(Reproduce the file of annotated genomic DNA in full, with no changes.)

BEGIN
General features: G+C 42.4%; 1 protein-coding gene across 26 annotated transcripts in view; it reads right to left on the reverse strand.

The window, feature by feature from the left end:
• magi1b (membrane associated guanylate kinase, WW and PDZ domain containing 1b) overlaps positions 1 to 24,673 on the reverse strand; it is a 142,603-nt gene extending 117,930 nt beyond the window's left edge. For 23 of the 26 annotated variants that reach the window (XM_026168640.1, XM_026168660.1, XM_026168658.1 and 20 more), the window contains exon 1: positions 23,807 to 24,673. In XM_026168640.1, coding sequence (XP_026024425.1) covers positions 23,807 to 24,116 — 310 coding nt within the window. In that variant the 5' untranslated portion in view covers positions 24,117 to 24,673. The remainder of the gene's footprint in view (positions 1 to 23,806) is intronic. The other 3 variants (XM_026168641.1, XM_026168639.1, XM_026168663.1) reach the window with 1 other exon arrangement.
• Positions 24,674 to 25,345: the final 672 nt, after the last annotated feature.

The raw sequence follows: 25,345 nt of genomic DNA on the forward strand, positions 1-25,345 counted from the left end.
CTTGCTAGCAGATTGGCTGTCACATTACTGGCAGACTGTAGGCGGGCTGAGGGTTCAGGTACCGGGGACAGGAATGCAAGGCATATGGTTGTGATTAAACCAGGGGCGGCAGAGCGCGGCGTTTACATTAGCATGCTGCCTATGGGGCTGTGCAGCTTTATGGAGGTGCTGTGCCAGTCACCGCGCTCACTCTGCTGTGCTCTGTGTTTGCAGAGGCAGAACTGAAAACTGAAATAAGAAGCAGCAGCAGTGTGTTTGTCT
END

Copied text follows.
General features: G+C 42.4%; 1 protein-coding gene across 26 annotated transcripts in view; it reads right to left on the reverse strand.

The window, feature by feature from the left end:
• magi1b (membrane associated guanylate kinase, WW and PDZ domain containing 1b) overlaps positions 1 to 24,673 on the reverse strand; it is a 142,603-nt gene extending 117,930 nt beyond the window's left edge. For 23 of the 26 annotated variants that reach the window (XM_026168640.1, XM_026168660.1, XM_026168658.1 and 20 more), the window contains exon 1: positions 23,807 to 24,673. In XM_026168640.1, coding sequence (XP_026024425.1) covers positions 23,807 to 24,116 — 310 coding nt within the window. In that variant the 5' untranslated portion in view covers positions 24,117 to 24,673. The remainder of the gene's footprint in view (positions 1 to 23,806) is intronic. The other 3 variants (XM_026168641.1, XM_026168639.1, XM_026168663.1) reach the window with 1 other exon arrangement.
• Positions 24,674 to 25,345: the final 672 nt, after the last annotated feature.

The raw sequence follows: 25,345 nt of genomic DNA on the forward strand, positions 1-25,345 counted from the left end.
CTTGCTAGCAGATTGGCTGTCACATTACTGGCAGACTGTAGGCGGGCTGAGGGTTCAGGTACCGGGGACAGGAATGCAAGGCATATGGTTGTGATTAAACCAGGGGCGGCAGAGCGCGGCGTTTACATTAGCATGCTGCCTATGGGGCTGTGCAGCTTTATGGAGGTGCTGTGCCAGTCACCGCGCTCACTCTGCTGTGCTCTGTGTTTGCAGAGGCAGAACTGAAAACTGAAATAAGAAGCAGCAGCAGTGTGTTTGTCT